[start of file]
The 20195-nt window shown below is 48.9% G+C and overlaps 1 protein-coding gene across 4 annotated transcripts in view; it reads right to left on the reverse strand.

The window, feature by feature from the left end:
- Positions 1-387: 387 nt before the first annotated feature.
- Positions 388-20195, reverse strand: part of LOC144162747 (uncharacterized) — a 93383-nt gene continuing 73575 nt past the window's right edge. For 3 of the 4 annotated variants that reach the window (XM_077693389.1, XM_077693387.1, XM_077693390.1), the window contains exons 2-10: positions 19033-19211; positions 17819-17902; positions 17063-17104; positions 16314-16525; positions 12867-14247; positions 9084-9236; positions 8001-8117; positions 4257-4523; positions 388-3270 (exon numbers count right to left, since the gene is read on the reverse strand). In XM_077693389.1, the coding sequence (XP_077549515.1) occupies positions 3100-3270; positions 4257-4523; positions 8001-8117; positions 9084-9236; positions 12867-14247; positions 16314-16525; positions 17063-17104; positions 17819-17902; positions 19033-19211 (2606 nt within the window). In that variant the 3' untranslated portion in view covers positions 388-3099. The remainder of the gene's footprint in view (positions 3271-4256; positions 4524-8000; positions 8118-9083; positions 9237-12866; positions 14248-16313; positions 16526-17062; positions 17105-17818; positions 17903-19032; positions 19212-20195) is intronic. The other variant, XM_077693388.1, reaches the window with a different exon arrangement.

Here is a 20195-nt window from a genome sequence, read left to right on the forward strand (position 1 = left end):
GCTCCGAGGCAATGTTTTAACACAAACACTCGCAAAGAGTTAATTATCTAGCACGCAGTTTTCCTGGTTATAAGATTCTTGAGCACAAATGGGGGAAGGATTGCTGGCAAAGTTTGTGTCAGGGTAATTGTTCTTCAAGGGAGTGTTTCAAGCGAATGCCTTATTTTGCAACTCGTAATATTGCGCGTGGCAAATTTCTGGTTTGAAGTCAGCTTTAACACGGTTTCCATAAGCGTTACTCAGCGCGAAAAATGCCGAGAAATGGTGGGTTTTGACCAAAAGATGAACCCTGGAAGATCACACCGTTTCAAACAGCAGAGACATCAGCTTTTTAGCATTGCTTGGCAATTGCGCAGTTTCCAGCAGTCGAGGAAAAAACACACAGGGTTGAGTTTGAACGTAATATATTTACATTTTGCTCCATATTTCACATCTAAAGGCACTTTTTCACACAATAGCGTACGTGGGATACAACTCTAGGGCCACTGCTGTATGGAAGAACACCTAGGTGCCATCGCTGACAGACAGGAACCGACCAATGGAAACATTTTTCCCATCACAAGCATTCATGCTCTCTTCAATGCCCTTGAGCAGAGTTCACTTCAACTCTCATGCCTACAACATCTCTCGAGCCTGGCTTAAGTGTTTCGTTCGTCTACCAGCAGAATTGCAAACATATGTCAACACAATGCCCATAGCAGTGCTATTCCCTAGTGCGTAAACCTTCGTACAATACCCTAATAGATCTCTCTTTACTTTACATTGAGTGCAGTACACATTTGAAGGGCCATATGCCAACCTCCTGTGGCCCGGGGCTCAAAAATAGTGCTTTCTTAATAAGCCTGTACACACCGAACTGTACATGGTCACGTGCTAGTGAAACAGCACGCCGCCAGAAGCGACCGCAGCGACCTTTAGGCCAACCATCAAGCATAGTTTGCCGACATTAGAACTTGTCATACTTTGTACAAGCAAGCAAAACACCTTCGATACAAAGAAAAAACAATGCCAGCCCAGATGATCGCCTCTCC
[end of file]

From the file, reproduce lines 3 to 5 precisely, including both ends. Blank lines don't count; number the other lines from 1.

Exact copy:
- Positions 1-387: 387 nt before the first annotated feature.
- Positions 388-20195, reverse strand: part of LOC144162747 (uncharacterized) — a 93383-nt gene continuing 73575 nt past the window's right edge. For 3 of the 4 annotated variants that reach the window (XM_077693389.1, XM_077693387.1, XM_077693390.1), the window contains exons 2-10: positions 19033-19211; positions 17819-17902; positions 17063-17104; positions 16314-16525; positions 12867-14247; positions 9084-9236; positions 8001-8117; positions 4257-4523; positions 388-3270 (exon numbers count right to left, since the gene is read on the reverse strand). In XM_077693389.1, the coding sequence (XP_077549515.1) occupies positions 3100-3270; positions 4257-4523; positions 8001-8117; positions 9084-9236; positions 12867-14247; positions 16314-16525; positions 17063-17104; positions 17819-17902; positions 19033-19211 (2606 nt within the window). In that variant the 3' untranslated portion in view covers positions 388-3099. The remainder of the gene's footprint in view (positions 3271-4256; positions 4524-8000; positions 8118-9083; positions 9237-12866; positions 14248-16313; positions 16526-17062; positions 17105-17818; positions 17903-19032; positions 19212-20195) is intronic. The other variant, XM_077693388.1, reaches the window with a different exon arrangement.

Here is a 20195-nt window from a genome sequence, read left to right on the forward strand (position 1 = left end):